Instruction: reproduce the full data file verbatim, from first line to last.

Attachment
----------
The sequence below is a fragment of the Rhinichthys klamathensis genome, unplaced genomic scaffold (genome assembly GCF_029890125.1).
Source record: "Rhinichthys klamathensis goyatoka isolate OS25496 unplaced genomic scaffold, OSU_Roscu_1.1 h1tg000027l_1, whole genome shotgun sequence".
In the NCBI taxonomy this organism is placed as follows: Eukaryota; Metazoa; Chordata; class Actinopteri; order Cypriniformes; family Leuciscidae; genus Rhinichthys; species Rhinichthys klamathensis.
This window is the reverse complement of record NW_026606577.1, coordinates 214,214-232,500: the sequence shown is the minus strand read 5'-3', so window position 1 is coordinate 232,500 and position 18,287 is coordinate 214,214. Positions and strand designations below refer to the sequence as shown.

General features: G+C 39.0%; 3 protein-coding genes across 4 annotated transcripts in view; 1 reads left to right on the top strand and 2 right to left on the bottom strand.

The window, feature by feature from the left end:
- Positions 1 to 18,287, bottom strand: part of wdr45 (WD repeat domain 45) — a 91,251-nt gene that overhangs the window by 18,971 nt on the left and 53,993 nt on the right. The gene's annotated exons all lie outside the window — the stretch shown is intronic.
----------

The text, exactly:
The sequence below is a fragment of the Rhinichthys klamathensis genome, unplaced genomic scaffold (genome assembly GCF_029890125.1).
Source record: "Rhinichthys klamathensis goyatoka isolate OS25496 unplaced genomic scaffold, OSU_Roscu_1.1 h1tg000027l_1, whole genome shotgun sequence".
In the NCBI taxonomy this organism is placed as follows: Eukaryota; Metazoa; Chordata; class Actinopteri; order Cypriniformes; family Leuciscidae; genus Rhinichthys; species Rhinichthys klamathensis.
This window is the reverse complement of record NW_026606577.1, coordinates 214,214-232,500: the sequence shown is the minus strand read 5'-3', so window position 1 is coordinate 232,500 and position 18,287 is coordinate 214,214. Positions and strand designations below refer to the sequence as shown.

General features: G+C 39.0%; 3 protein-coding genes across 4 annotated transcripts in view; 1 reads left to right on the top strand and 2 right to left on the bottom strand.

The window, feature by feature from the left end:
- Positions 1 to 18,287, bottom strand: part of wdr45 (WD repeat domain 45) — a 91,251-nt gene that overhangs the window by 18,971 nt on the left and 53,993 nt on the right. The gene's annotated exons all lie outside the window — the stretch shown is intronic.